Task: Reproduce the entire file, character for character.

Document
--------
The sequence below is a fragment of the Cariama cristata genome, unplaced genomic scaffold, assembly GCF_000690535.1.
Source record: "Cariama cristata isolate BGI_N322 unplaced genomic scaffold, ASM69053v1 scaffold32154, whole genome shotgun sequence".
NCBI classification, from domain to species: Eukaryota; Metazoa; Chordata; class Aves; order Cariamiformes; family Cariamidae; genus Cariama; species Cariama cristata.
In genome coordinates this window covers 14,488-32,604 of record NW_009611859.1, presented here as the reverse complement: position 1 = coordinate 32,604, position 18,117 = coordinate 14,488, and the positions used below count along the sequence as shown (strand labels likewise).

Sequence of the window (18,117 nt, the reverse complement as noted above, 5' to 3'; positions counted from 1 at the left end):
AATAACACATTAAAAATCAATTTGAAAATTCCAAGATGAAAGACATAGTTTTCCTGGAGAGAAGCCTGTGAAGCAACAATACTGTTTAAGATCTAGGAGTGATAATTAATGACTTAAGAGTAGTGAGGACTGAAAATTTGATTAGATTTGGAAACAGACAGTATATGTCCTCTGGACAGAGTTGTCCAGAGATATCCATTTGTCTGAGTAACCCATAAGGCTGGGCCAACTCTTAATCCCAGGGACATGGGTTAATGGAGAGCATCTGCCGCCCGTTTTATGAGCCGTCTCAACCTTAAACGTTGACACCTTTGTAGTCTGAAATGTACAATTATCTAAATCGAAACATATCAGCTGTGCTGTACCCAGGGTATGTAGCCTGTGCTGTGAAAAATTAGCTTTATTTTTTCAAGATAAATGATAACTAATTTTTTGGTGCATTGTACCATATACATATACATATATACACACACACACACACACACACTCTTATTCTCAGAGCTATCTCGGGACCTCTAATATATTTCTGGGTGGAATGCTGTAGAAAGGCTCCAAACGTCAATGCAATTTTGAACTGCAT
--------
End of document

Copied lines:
The sequence below is a fragment of the Cariama cristata genome, unplaced genomic scaffold, assembly GCF_000690535.1.
Source record: "Cariama cristata isolate BGI_N322 unplaced genomic scaffold, ASM69053v1 scaffold32154, whole genome shotgun sequence".
NCBI classification, from domain to species: Eukaryota; Metazoa; Chordata; class Aves; order Cariamiformes; family Cariamidae; genus Cariama; species Cariama cristata.
In genome coordinates this window covers 14,488-32,604 of record NW_009611859.1, presented here as the reverse complement: position 1 = coordinate 32,604, position 18,117 = coordinate 14,488, and the positions used below count along the sequence as shown (strand labels likewise).

Sequence of the window (18,117 nt, the reverse complement as noted above, 5' to 3'; positions counted from 1 at the left end):
AATAACACATTAAAAATCAATTTGAAAATTCCAAGATGAAAGACATAGTTTTCCTGGAGAGAAGCCTGTGAAGCAACAATACTGTTTAAGATCTAGGAGTGATAATTAATGACTTAAGAGTAGTGAGGACTGAAAATTTGATTAGATTTGGAAACAGACAGTATATGTCCTCTGGACAGAGTTGTCCAGAGATATCCATTTGTCTGAGTAACCCATAAGGCTGGGCCAACTCTTAATCCCAGGGACATGGGTTAATGGAGAGCATCTGCCGCCCGTTTTATGAGCCGTCTCAACCTTAAACGTTGACACCTTTGTAGTCTGAAATGTACAATTATCTAAATCGAAACATATCAGCTGTGCTGTACCCAGGGTATGTAGCCTGTGCTGTGAAAAATTAGCTTTATTTTTTCAAGATAAATGATAACTAATTTTTTGGTGCATTGTACCATATACATATACATATATACACACACACACACACACACACTCTTATTCTCAGAGCTATCTCGGGACCTCTAATATATTTCTGGGTGGAATGCTGTAGAAAGGCTCCAAACGTCAATGCAATTTTGAACTGCAT